Mitt Romney, other Republicans unveil paid family leave plan for new parents

Estimated read time: 3-4 minutes

This archived news story is available only for your personal, non-commercial use. Information in the story may be outdated or superseded by additional information. Reading or replaying the story in its archived form does not constitute a republication of the story.

SALT LAKE CITY — Utah Sen. Mitt Romney and three other politicians revealed a plan Wednesday that would allow new parents to tap into their Social Security benefits for paid family leave.

“We have a lot of kids in Utah. People are having babies in Utah, and I as I talk to people across our state, one of the things I hear time and again is how difficult it is — economically — to make ends meet particularly when the child comes home from the hospital,” Romney said during a press conference about the bill Wednesday. “Mom or dad has to leave work — often on unpaid leave — and be able to provide for that little child.”

Romney, Florida Sen. Marco Rubio (R-Florida), Rep. Ann Wagner (R-Missouri) and Rep. Dan Crenshaw (R-Texas) introduced the New Parents Act. Parents would have the option to pull as much as three months of their retirement benefits for leave after the birth or adoption of a child.

“The benefit amount is large enough that nearly all parents below the median household income of about $60,000 will be able to take significant leave at a rate of two-thirds their prior wages,” the group wrote in a one-page graphic explaining the proposed bill. “Many parents, especially those with low incomes, will be able to finance longer than three months of leave with the benefit.”

Under the proposed bill, expectant parents would have to file an application with the Social Security Administration, which would verify if they could qualify for the program.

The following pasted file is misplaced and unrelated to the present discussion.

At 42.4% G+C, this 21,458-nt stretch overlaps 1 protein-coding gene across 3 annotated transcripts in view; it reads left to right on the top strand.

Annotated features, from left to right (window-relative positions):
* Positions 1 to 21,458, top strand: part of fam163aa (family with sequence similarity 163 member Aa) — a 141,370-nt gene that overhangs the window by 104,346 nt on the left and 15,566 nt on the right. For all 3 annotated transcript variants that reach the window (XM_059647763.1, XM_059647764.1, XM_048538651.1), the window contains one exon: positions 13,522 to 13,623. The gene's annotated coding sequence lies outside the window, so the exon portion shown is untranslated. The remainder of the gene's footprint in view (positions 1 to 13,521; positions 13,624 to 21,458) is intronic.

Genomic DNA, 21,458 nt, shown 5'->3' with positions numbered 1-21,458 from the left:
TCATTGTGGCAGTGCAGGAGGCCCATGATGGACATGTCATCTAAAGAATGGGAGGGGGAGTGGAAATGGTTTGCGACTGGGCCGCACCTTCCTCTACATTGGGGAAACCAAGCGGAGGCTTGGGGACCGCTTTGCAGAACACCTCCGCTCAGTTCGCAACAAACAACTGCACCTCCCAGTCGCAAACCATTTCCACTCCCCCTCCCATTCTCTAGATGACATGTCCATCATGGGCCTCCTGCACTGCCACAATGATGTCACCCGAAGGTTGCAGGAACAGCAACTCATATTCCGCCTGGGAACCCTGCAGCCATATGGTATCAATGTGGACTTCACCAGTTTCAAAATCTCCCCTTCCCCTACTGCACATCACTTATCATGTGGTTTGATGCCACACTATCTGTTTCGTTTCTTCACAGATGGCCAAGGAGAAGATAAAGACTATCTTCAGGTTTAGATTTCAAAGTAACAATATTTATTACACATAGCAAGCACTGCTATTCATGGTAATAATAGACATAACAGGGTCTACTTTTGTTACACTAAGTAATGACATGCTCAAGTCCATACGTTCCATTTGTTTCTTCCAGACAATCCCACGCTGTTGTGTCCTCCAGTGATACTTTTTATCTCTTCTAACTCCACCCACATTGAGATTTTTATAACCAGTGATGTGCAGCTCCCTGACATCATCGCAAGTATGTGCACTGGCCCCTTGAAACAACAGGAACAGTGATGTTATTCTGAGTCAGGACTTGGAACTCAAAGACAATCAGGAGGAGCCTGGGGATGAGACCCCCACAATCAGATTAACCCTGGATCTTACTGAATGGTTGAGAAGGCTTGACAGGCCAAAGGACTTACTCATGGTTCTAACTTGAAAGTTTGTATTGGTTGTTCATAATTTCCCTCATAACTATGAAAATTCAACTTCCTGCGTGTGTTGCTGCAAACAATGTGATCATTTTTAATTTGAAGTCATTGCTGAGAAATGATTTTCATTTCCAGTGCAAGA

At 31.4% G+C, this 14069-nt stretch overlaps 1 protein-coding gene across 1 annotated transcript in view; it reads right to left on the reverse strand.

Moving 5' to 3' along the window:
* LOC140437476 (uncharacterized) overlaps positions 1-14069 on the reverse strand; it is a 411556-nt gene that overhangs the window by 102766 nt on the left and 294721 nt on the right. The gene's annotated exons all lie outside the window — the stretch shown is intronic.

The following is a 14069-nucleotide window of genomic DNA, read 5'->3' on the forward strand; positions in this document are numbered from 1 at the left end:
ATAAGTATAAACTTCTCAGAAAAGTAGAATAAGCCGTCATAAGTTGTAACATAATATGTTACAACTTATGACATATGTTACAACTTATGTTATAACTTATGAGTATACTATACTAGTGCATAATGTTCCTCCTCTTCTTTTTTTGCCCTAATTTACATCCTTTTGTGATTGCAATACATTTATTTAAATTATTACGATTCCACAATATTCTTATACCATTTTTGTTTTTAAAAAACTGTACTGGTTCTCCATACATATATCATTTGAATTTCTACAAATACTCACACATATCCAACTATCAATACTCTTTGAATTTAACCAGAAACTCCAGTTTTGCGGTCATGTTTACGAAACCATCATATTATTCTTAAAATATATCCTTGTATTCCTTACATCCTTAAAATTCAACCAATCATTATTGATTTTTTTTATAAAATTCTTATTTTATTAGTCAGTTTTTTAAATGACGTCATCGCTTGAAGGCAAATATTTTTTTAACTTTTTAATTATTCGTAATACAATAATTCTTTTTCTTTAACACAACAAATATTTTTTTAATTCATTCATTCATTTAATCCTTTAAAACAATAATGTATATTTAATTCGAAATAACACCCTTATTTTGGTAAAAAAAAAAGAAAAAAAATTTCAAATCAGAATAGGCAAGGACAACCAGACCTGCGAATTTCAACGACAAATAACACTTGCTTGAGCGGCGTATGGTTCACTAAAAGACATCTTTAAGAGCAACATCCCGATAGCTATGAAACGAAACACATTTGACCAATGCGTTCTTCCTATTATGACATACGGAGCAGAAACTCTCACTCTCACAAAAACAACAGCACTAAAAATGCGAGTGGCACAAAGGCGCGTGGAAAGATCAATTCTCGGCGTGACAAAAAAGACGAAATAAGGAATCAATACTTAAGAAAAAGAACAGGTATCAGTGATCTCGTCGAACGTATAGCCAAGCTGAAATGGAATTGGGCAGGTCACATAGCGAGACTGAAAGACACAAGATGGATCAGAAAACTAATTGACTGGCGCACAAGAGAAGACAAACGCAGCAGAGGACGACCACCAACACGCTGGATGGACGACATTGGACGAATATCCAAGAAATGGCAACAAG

Approved parents would have to provide the administration with “additional documentation” after the birth or adoption of a child and the Social Security Administration will send out the paid leave benefit for the one, two or three-month period chosen by the parent.

The group states stay-at-home parents with an earnings history that meets eligibility requirements can qualify for the program.

A graph showing wage replacement rates over three months of leave under the proposed New Parents Act. (Graphic credit: Senators Marco Rubio and Mitt Romney)
A graph showing wage replacement rates over three months of leave under the proposed New Parents Act. (Graphic credit: Senators Marco Rubio and Mitt Romney)

Parents who enroll in the program would have to either increase their Social Security age by three to six months or receive “a proportionate reduction in monthly retirement benefits for the first five years of retirement, as determined by the Social Security Administration each year,” according to the plan.

“This is something that not only helps the families that are having children, but it’s also something that doesn’t add to the national debt,” Romney said. “We’re not borrowing more money. It also doesn’t raise taxes. … This is something based entirely on the principle of personal responsibility where people are able to bring forward Social Security benefits at a time when they really need them.”

Crenshaw said it was a “rare” chance to improve families without impacting the national budget.

“By giving families temporary access to future funds when they’re growing their family, we are helping Americans when they need it most,” the Texas Republican said in a statement. “This will be a life-changing option.”

The plan released Wednesday is the most recent of a topic that appears to have bipartisan support.

Sen. Kirsten Gillibrand (D-New York) and other Democrats unveiled a different paid parental leave plan last month that would provide 12 weeks of family leave at partial pay. President Donald Trump also proposed a six-week paid parental leave in his budget last year, according to the Associated Press.


Catch up on the top news and features from, sent weekly.
By subscribing, you acknowledge and agree to's Terms of Use and Privacy Policy.

KSL Weather Forecast